Collected Works



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Memory and Learning

It known that for simple types of learning, the medulla is enough for the task, but in more complex learning the subcortex acts, and for large areas of storage, the cortex. Learning is understood as conditioning in the sense that, under certain repetitive conditions., the animal or man responds in the way it is being conditioned or taught to. In the case of man this is not so simple, because of the human being’s complex mechanisms of understanding and comprehension. But in any case, learning something requires the reiteration of the mnemic imprint so that it can later arise as a response. In the processes of memory and learning there are different cases, such as the deciphering of signals to retain the concept, or the association with similar, contiguous or contrasted images; the simple motor reflexes that are repeated and associated to others, with all of these forms allowing for numerous combinations. The basic mechanics is: to relate an unconditioned reflex (hunger, for example) with a conditioning stimulus (light, for example), in such a way that, upon relating an artificial stimulus, there is a conditioned response. In this simple task, which can grow in complexity, the brevity or reiteration of the conditioning, the insistence that leads to saturation or blockage., is important. When the reflexes are directed at something specific, we speak of “discriminated reflexes;” when they are conditioned for speedy response, “immediate reflexes;” and when conditioned for a slow response, “retarded reflexes.”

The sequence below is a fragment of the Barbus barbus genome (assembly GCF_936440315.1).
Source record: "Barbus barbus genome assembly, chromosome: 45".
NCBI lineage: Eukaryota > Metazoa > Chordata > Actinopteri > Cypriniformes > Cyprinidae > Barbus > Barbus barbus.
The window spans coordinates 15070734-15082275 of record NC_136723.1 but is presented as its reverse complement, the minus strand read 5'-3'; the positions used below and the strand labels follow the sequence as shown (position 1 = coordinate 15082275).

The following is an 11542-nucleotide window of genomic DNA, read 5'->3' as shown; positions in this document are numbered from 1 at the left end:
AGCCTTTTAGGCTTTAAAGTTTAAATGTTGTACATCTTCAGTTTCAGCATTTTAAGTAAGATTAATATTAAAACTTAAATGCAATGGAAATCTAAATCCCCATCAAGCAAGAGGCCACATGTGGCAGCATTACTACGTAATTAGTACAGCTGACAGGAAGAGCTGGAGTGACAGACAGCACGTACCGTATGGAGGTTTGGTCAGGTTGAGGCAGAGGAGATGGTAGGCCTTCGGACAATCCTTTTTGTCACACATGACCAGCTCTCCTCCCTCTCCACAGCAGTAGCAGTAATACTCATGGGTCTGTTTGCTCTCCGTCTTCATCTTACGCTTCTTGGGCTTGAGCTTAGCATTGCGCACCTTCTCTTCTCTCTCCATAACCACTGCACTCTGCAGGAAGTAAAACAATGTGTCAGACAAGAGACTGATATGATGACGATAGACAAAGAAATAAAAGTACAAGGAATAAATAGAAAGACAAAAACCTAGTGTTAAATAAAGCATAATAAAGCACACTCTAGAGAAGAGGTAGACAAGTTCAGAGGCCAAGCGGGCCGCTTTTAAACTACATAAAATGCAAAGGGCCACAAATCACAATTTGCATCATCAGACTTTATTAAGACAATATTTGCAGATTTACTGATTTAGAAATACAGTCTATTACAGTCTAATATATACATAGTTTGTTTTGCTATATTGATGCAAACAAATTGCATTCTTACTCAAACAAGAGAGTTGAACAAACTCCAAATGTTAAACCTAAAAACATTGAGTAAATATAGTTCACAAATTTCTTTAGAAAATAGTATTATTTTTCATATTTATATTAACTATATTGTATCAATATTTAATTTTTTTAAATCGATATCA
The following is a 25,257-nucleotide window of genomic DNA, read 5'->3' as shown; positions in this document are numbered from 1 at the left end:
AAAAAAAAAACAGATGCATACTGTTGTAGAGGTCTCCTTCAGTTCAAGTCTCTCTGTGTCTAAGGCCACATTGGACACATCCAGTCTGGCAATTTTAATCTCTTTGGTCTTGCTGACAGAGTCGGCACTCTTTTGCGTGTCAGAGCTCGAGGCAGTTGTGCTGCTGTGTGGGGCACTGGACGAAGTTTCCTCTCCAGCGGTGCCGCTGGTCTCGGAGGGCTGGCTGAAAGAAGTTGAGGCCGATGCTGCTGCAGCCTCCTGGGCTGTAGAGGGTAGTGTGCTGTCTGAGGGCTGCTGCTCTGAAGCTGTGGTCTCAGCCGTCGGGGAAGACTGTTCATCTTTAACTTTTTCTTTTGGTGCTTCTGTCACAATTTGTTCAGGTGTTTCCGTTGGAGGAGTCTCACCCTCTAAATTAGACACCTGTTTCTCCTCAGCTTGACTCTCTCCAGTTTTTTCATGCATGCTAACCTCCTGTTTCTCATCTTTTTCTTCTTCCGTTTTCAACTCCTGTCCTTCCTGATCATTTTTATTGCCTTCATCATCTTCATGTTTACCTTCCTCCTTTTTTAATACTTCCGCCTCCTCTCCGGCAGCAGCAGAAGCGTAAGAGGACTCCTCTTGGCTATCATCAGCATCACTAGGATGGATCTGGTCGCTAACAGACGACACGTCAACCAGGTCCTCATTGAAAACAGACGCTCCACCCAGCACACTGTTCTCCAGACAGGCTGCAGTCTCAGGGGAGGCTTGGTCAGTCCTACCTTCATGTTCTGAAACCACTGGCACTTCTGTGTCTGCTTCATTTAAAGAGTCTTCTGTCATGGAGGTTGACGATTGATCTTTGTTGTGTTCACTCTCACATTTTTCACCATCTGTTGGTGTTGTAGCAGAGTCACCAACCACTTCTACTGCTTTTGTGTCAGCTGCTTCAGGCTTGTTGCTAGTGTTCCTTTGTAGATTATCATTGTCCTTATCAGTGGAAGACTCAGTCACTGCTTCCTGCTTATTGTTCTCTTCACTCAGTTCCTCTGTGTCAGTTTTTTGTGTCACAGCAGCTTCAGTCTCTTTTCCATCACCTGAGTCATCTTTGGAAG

It is known that the conditioning is more effective when there is a reward, or when there is an alternative of reward-punishment, pleasure-displeasure. There is an “elusive reflex” which leads to the avoidance of unpleasant situations and a state of alert or of vigilance which can be considered an “orientation reflex.” When the conditioning is aimed not only at responding, but also at operating in the world, we refer to the “Operative reflex.” In general, habituation and contradictory stimuli cause the reflex response to weaken. Originally it was thought that the cortex was at the base of the reflexes; but later it was seen that what was acting was the great base of the sub-cortical, thalamic and infrathalamic structure (observations with EEG). Electroencephalographic experiments also showed how, in the presence of an unknown object, there was detection of secondary evoked responses. This made the inference possible, with evidence in memory as well, of the constant structuring activity of the consciousness. The relationship between learning and vigil is fundamental for complex recordings, but it is variable in other aspects, as for example: A sudden memory can awaken a sleeping person, or a stimulus that would automatically be recognized in vigil is not recognized in semisleep. Abrupt sensory data can awaken a sleeping person, but so can the disappearance of habitual stimuli, or the noticeableness of one particular stimulus among others. These variable relationships have led to the thought of the existence of an information “analyzer” located in the area of the cortex, so as to make all the appropriate distinctions. Such an “analyzer” would be a factor of importance in the psychism’s coordination.




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